Sunday, July 3, 2011
IS THIS REALLY US?
It is always a surprise when someone in the family comes forth with a photograph that you have never seen before. The photo above is one that fits in this category. My cousin Shirlee uncovered it somewhere in her ephemera collection and sent me a copy of it.
The most interesting thing is that even though we know it is our family, both of us were hard put to identify everyone.
The children, from left to right (and with approximate ages) are me, my sister Ginnie Lou and my cousin Shirlee, who was Shirley then, just as I was Barbara. That being the case, I'd date it from 1941; I would have been 6 and the other two approximately 4. The location is Long Beach, California, where we kids grew up.
Shirlee wondered who the man was at the right; she thought it was Uncle Marvin. I had to break the news to her that it was her father, my Uncle Sam. I recognized him, but she didn't. We got a laugh out of that.
The three women in the photo are sisters. They are my mom, who is behind Ginnie Lou, my Aunt Marie, who is behind her daughter Shirley, and my Aunt Florence. The fact that Uncle Marvin is not in the picture makes me suppose that it was he who was the photographer. They lived in Kansas and obviously were out in California on vacation. They had no children until December of 1943, when my cousin Sharon was born.
Except for the fact that I knew my mother had to be in the picture, I would not have recognized her. I have several pictures of myself as a teenager that could have been a replication of her. When I was in college my mother and I won a contest for the mother and daughter who most looked alike. However, for the most part I was always thought to look like my dad, so go figure. Anyway, that lady was my mother, for sure! The two men on the left were my dad, who is behind me, and his best friend who always was in our lives and was called "Uncle Bill." His real name was Wilmer Augustus Funk, formerly Funck.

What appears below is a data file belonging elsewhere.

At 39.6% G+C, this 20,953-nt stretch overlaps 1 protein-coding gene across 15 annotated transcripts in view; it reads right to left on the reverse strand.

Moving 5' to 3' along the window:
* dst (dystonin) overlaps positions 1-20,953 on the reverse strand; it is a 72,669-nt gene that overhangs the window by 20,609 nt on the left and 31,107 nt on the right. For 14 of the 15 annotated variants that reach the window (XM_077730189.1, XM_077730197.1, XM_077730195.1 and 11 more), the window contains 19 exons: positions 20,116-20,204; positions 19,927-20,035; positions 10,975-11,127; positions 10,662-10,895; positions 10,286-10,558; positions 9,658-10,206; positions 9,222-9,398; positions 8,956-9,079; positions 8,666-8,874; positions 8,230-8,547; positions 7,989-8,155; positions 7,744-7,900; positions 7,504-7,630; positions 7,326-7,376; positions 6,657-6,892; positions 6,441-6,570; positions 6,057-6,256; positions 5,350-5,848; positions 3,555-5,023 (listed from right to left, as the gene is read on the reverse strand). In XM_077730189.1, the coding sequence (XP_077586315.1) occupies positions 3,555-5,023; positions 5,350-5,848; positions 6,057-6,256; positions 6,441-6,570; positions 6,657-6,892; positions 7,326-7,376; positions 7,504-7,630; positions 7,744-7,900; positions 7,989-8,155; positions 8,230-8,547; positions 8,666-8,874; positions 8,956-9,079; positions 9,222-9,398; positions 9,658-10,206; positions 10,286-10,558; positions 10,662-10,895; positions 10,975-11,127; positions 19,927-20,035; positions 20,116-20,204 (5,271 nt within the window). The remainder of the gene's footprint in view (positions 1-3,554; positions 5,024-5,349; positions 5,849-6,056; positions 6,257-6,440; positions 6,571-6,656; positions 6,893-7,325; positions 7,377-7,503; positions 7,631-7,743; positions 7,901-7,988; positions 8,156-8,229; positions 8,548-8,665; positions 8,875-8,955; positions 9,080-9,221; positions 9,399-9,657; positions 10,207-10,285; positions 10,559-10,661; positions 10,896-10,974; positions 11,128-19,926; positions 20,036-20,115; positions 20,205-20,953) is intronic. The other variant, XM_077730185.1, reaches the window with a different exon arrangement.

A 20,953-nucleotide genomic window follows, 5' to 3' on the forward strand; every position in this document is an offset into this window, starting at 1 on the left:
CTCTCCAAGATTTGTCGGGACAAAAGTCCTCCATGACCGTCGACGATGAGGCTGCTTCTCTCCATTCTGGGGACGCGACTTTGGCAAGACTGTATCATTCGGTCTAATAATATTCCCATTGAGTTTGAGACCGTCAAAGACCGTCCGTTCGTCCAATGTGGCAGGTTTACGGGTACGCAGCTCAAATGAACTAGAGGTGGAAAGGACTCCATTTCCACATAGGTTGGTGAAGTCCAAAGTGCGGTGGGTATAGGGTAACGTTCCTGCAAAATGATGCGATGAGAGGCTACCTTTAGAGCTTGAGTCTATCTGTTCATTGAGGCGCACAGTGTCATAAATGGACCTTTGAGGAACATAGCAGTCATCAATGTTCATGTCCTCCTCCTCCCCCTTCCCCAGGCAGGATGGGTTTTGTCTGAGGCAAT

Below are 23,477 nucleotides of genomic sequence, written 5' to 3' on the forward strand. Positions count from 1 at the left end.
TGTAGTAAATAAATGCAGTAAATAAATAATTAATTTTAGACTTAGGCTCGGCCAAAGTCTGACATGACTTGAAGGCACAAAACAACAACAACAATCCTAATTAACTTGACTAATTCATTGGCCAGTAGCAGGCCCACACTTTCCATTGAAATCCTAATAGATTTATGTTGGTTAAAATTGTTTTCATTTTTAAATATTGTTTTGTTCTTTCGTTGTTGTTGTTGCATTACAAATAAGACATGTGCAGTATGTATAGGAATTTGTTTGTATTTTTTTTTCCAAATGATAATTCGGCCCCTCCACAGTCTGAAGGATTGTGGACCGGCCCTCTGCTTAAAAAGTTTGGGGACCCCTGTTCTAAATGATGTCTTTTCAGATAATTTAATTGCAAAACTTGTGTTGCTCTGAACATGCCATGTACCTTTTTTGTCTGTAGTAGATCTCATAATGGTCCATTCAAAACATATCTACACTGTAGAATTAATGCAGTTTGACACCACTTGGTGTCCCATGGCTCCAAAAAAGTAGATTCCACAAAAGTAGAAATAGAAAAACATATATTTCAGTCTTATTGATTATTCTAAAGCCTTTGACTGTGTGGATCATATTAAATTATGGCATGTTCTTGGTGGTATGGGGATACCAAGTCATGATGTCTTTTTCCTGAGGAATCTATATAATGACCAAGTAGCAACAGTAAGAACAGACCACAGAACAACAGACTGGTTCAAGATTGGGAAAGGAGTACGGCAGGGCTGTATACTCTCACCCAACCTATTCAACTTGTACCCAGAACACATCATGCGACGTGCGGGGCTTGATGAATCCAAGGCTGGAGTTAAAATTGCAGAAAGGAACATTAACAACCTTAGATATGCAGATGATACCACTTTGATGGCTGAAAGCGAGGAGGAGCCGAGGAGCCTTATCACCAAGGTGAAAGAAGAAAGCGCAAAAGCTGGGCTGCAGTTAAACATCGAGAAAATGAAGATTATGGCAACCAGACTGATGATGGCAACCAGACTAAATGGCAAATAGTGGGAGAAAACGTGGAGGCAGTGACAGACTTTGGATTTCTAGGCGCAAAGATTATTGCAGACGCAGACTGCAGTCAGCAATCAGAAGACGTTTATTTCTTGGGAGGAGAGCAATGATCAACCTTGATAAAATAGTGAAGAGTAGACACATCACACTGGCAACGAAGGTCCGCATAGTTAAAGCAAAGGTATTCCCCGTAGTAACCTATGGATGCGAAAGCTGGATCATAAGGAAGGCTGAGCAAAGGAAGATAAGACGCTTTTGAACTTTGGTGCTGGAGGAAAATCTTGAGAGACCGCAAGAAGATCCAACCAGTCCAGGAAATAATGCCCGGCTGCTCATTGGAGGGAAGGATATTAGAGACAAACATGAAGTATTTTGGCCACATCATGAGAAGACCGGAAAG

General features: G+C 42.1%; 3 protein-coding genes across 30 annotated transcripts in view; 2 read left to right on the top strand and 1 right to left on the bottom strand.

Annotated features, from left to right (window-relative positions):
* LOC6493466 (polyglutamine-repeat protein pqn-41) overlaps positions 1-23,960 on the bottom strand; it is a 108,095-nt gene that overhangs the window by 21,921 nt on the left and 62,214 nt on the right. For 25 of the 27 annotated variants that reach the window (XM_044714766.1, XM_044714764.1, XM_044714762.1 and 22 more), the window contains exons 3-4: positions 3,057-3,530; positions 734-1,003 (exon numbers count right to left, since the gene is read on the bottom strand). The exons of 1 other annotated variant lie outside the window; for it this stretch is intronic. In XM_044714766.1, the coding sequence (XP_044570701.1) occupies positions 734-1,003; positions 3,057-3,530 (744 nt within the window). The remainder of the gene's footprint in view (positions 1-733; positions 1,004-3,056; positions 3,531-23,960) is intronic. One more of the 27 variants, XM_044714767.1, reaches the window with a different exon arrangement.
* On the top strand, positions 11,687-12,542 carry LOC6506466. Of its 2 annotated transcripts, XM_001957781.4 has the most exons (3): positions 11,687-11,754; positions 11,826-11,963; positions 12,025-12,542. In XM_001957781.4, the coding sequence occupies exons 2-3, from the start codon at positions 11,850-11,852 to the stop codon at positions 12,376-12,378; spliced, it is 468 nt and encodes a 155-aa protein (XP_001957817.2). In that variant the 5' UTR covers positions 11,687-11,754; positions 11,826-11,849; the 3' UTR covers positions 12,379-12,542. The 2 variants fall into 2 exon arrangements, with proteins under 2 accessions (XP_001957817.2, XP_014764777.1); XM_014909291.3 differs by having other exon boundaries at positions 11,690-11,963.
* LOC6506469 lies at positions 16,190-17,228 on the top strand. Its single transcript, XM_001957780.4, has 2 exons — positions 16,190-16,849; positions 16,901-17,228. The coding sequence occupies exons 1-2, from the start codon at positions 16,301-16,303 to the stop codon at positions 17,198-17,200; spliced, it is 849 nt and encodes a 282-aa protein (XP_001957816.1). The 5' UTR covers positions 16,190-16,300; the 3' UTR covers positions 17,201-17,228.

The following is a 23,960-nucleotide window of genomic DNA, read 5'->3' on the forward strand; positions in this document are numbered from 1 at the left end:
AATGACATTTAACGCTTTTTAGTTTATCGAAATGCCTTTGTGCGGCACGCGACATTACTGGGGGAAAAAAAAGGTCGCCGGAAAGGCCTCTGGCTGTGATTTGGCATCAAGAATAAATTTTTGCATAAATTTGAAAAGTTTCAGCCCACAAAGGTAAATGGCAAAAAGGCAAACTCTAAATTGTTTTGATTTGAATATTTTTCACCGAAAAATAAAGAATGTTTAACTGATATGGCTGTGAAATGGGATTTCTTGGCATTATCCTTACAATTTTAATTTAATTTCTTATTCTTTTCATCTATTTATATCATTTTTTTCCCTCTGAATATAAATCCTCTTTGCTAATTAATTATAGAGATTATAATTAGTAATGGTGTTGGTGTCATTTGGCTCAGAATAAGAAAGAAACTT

It took my cousin and me a few minutes to decide on who the remaining man was. We settled on Uncle Hugh, youngest brother of the three sisters. In 1941 he would have been 19 -- and he always had kind of a baby face, so we are quite sure our identification is correct.
Shirlee and I spent a lot of time discussing this picture. She said the ladies were wearing "swimming pajamas." I, being the older of the two of us, had never heard of swimming pajamas and couldn't find anything using Google that spoke of them...but I don't know everything. Maybe there were such things. And since Aunt Florence has a swimming cap on her head -- well, who knows.
And to make a story out of what you see, here's my try. Aunt Florence and Uncle Marvin came to California on vacation, and the family decided to go to the beach. It was much colder down at the beach than what they expected (accounting for why no other people are on the strand) but neither Uncle Sam, Uncle Hughie or Aunt Florence let that stop them from going in the water. After taking the obligatory picture to show the folks back in Wichita when they got home, Uncle Marvin put his camera away, told the family they'd send a copy of the picture when they got it developed, and everyone left the beach.
Within the year WWII would break out. Uncle Bill would go to the island of Peleliu, Uncle Marvin, a pharmacist by profession, would become a medic and go wherever he was needed, Uncle Hugh would fight in Sicily, and Uncle Sam would be in the Merchant Marines. My father was 4A, which was because of his age and the number of people depending on him for their survival (wife, two kids and a mother-in-law). But at the time of this picture, undoubtedly the summer of 1941, life was good.